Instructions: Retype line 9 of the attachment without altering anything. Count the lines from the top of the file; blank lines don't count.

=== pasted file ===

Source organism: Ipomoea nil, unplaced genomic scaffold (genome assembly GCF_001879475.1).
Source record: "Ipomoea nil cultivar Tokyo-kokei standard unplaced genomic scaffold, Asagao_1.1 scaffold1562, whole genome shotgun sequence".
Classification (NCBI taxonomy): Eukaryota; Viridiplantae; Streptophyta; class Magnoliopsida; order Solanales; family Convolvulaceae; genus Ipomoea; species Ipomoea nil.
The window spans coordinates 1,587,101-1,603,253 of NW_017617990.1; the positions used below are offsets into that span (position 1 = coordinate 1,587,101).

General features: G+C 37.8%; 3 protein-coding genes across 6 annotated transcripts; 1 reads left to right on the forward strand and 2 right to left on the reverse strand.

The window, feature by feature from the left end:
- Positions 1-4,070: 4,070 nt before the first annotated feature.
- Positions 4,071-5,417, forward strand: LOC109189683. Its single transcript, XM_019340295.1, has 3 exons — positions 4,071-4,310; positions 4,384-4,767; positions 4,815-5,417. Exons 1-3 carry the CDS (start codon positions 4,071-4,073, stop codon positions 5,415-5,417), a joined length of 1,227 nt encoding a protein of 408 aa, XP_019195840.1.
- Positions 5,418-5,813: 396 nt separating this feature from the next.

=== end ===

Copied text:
- Positions 5,418-5,813: 396 nt separating this feature from the next.